Business / Motoring Opinion

Is the market resilient enough to withstand the challenges ahead?

By ZHU BIN (China Daily) Updated: 2015-05-11 13:55

In March, China's light vehicle market showed signs of slowing down, with sales of locally-made models growing by 5.7 percent year-on-year versus the 6.1 percent seen in the first two months of this year.

In the first quarter as a whole, sales of locally-made light vehicles amounted to 5.97 million units, an increase of 6 percent on last year.

Having been subjected to the negative impacts of the economic slowdown and the stricter emissions regulations, China's light commercial vehicle sector has remained subdued since the middle of last year.

The late timing of the Spring Festival holiday this year acted as a further drag, with year-on-year sales of light commercial vehicles dropping by 16.2 percent in March, bringing the year-on-year sales in the sector down by an overall 16 percent in the opening quarter.

In marked contrast, the passenger vehicle sector has shown remarkable resilience so far this year.

With the seasonally adjusted annual rate stabilizing at 21.1 million units in each of the opening months of 2015, year-on-year sales of locally-made models achieved double-digit growth of 12.3 percent in March and 11.6 percent for the first quarter as a whole.

The critical question is whether this will remain the case going forward.

Since the fourth quarter of last year, China's automotive dealers have protested openly about bloated inventory levels-the number of unsold cars on their books-as evidenced by the dealer-level inventory index published on a regular basis by the China Automobile Dealers Association.

Levels surged from 1.42 months in September 2014 to 1.83 months in November of last year, and there have been few signs of any improvement since then; the index stood at 1.77 months at the end of March, indicating an increase of 28 percent on the 1.38 months seen in the same period of last year.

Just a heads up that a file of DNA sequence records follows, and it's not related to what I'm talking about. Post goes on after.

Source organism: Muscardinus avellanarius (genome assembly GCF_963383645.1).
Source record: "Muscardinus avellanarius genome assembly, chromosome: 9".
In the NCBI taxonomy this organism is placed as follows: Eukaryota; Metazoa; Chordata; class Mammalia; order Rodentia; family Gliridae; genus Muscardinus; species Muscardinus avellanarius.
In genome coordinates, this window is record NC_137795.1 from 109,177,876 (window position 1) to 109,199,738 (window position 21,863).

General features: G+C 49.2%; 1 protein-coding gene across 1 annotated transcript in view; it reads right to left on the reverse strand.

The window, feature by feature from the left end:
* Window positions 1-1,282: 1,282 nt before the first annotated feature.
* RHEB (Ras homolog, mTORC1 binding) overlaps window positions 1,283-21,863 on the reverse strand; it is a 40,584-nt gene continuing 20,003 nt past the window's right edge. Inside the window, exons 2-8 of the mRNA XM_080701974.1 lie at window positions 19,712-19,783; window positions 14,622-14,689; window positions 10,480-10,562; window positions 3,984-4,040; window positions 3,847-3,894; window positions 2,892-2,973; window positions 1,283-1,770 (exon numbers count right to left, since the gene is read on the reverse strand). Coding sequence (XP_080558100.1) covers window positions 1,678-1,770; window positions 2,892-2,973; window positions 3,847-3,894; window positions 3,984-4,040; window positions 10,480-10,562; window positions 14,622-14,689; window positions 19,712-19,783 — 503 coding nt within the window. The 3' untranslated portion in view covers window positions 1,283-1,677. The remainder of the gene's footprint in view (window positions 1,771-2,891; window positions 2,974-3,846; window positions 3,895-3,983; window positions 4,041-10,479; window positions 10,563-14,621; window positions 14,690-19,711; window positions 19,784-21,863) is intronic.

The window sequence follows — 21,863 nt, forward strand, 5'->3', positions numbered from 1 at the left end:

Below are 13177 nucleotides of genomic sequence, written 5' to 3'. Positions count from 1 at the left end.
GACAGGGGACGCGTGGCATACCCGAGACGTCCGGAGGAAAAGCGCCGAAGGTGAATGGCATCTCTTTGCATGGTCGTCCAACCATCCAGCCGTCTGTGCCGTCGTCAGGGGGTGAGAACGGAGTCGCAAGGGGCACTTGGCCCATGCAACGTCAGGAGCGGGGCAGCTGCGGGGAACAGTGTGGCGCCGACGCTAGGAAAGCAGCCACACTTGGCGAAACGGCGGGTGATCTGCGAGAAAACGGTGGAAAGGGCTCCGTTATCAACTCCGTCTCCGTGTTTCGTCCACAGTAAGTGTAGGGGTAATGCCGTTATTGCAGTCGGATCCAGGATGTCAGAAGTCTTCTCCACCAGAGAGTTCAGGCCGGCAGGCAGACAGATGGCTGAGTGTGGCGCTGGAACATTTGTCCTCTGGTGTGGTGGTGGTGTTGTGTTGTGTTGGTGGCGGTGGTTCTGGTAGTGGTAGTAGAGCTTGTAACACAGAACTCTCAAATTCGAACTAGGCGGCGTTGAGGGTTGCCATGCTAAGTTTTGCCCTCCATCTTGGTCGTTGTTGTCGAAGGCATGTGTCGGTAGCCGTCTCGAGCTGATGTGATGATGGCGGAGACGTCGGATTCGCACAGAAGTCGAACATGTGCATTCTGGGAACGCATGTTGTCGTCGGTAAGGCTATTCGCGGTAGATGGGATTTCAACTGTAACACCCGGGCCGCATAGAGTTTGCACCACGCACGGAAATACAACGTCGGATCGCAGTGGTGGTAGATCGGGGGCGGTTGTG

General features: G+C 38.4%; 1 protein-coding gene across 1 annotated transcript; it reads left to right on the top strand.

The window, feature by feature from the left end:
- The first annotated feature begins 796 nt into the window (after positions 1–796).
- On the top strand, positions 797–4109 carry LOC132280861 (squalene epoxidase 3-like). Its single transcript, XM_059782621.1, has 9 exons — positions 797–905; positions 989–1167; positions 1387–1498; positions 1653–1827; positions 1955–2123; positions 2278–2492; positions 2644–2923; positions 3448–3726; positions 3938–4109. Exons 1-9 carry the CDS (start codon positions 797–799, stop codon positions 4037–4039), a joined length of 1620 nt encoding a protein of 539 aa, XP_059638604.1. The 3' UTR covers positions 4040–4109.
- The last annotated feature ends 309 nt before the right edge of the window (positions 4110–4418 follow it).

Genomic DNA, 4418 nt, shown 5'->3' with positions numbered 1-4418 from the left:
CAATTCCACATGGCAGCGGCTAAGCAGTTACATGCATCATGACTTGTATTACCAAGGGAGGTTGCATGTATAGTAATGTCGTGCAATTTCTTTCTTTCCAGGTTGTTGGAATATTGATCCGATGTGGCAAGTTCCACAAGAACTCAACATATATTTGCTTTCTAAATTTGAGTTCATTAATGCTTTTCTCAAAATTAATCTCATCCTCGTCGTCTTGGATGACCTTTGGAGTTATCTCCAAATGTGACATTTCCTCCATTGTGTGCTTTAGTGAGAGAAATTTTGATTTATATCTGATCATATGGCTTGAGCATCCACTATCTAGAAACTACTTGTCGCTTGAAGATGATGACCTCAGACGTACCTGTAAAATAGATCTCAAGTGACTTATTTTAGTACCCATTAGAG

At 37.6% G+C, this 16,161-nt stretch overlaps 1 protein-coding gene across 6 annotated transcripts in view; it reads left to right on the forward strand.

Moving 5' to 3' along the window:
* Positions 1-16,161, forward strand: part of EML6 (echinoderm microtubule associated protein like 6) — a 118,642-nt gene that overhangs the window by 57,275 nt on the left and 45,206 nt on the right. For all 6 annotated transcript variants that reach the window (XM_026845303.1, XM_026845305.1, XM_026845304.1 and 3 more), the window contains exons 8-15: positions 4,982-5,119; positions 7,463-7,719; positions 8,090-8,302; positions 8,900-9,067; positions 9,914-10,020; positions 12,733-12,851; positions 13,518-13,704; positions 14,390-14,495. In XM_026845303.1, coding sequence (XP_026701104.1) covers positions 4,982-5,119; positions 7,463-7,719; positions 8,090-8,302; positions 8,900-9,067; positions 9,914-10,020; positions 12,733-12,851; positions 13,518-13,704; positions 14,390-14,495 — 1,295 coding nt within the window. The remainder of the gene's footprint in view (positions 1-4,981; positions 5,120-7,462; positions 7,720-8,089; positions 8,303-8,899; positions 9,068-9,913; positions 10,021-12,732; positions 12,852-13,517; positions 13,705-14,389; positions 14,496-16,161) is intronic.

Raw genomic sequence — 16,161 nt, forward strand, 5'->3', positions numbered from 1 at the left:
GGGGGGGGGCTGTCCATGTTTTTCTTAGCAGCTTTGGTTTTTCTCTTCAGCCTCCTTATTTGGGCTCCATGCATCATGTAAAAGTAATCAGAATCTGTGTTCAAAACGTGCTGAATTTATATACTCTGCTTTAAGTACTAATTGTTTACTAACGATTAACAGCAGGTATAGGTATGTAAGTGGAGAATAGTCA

The resilient growth in wholesales apparent since the fourth quarter of 2014 may, in part, have resulted from the amassed stock; however, in light of the greater financial burden that inevitably results from such high inventories, the situation is far from sustainable.

While discounts at dealerships have been increasingly commonplace over the last few months, more recently a number of prominent original equipment manufacturers, or OEMs, have started implementing incentives, too.

On April 6, Shanghai Volkswagen, a market leader in China's passenger vehicle market, announced a reduction of 10,000 yuan ($1,639) in the Manufacturer's Suggested Retail Price, or MSRP, for the Polo and the Touran.

Within as little as a week, other key OEMs followed suit with Changan Ford and Beijing Hyundai, amongst others, mirroring VW's move by introducing various incentives to boost retail sales, leaving little doubt as to the extent of the pressure being exerted by the stagnating growth.

An ailing market is usually characterized by a period of slashed prices, followed by adjustments to OEMs' sales targets.

Ordinarily, we would not expect to see these corrections for a few months. However, one such case came to light only a matter of days ago.

BMW China, which had offered as much as 5.1 billion yuan to its dealerships as compensation for high inventories at the end of last year, announced that it was to lower the sales targets set for its dealers in the second quarter by 15 percent, pointing to the fact that the headwind is also affecting the upper end of the market, which typically enjoys a stronger sales momentum than the mass market.

In terms of the economy, both GDP growth and nominal investment growth in the first quarter slowed considerably to 7 percent and 13.5 percent, respectively, suggesting future downward risks, in particular for the light commercial vehicle sector.

As a counterpoint, consumption grew, albeit only by 10.2 percent year-on-year, versus the 12.2 year-on-year achieved in the same period of last year, adding to our concerns over the gloomy outlook for sales of passenger vehicles.

In light of these warning signs, we believe that the market slowdown, particularly in the passenger vehicle sector, is far from over.

If the sector is to show further double-digit growth in the second quarter, it will have to tackle the serious challenges that lie ahead.

The author is the China forecasting manager of LMC Automotive.

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